It’s good to talk with kids about bullying to make sure they understand what it is and what they can do to help if they see or experience bullying taking place.
What is Bullying?
Bullying affects everyone involved, including the person doing the bullying, the person being bullied and all who see it happening.
Bullying can take several forms, including:
- Verbal: Saying, writing or posting something negative about someone
- Social: Harming someone’s reputation, or not including them in groups or activities
- Physical: Hurting someone’s body or their possessions
Stand Up Against Bullying
Knowing about bullying and talking about it is important. It’s also good to prepare your child for what they will do if they see bullying. One way to do this is to compare bystanders and upstanders.
A bystander is someone who witnesses bullying but doesn’t say anything or take action to help.
An upstander takes action to support someone who is being bullied.
Ways to be an upstander
Here are some things you can teach your child:
- Be kind: By using kind words and including everyone, you’re helping create a place where people feel accepted. For example, notice if one of your classmates is always left out of group activities or if someone is sitting alone at lunch. You can make a difference by asking them to join your group of friends.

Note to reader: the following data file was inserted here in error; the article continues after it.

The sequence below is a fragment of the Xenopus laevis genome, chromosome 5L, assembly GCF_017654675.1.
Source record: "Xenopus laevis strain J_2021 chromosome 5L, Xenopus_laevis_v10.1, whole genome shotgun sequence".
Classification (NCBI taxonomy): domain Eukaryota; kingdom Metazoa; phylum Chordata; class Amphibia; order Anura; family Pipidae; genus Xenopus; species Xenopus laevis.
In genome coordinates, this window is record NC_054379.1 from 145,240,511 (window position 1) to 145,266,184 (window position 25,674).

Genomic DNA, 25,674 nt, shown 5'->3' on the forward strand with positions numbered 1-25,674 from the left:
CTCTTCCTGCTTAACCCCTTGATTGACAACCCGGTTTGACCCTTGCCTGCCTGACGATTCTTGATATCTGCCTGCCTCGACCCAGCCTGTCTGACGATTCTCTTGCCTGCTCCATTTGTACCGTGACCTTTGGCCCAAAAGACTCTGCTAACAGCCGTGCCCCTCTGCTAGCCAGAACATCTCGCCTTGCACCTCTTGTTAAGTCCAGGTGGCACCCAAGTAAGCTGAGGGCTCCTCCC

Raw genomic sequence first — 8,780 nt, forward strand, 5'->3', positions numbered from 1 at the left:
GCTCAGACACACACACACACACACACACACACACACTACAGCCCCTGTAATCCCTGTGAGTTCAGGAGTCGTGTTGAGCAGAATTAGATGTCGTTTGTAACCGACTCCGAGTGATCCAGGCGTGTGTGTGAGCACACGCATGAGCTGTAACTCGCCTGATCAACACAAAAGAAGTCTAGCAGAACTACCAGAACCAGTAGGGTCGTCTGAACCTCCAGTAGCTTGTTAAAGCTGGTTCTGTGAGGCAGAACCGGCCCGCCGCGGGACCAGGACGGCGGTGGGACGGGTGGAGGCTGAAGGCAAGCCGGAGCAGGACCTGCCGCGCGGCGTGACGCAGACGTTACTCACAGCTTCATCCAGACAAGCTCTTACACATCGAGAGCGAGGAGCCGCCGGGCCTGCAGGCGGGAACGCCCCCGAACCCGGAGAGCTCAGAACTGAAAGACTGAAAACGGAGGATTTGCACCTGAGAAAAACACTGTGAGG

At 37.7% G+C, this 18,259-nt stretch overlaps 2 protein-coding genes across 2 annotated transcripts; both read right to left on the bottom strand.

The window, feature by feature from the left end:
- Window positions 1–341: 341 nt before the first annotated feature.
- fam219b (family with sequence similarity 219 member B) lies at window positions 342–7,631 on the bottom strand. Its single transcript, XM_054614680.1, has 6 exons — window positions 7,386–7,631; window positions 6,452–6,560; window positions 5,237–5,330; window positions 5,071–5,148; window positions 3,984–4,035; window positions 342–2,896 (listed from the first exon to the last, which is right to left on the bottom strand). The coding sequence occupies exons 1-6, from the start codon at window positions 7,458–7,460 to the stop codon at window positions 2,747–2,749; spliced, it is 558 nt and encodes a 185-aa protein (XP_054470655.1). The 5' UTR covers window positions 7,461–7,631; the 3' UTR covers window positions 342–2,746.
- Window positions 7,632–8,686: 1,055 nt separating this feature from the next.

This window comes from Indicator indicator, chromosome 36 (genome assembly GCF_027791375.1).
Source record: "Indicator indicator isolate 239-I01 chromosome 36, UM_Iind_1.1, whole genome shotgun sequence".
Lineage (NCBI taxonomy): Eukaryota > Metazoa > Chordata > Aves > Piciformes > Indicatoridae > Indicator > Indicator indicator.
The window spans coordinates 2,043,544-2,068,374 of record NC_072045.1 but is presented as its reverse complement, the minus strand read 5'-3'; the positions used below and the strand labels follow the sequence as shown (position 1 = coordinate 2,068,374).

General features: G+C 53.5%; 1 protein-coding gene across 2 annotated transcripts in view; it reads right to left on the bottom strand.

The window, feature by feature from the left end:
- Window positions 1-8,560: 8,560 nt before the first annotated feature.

- There’s strength in numbers: Kids tend to be bullied when they are by themselves. If you see someone being bullied, ask them to join your group or activity so that they aren’t alone. You can also offer to walk with them between classes to make sure they’re not alone.
- Make an adult aware: Sometimes, just helping the child being bullied walk over near an adult is helpful. This way, the adult can see and hear what is happening and can intervene. A lot of children like this option because it keeps them from having to be “a tattletale.”
- Keep in mind that if there are safety concerns, you do want to tell an adult right away. Offer to go with the person being bullied to tell an adult about what is happening. If they don’t want to report it, you can still go and tell what you saw.
- How to safely talk to a bully: You may say something to the bully like, “Please stop. This is bullying and that’s not okay.” Roleplay assertiveness skills (speaking clearly, firmly and directly) with your child at home so they are better prepared.
Talking About Bullying
Starting a conversation is a great way to find out what your child knows about bullying and who they feel comfortable talking to about it.
Use these conversation starters to help you get started and download all of them below. Ask things like:
- How do other kids treat you at school (or church, sports team, etc.)?
- What do you do if you see bullying?
- Who is a trusted adult you would go to if you saw someone being bullied?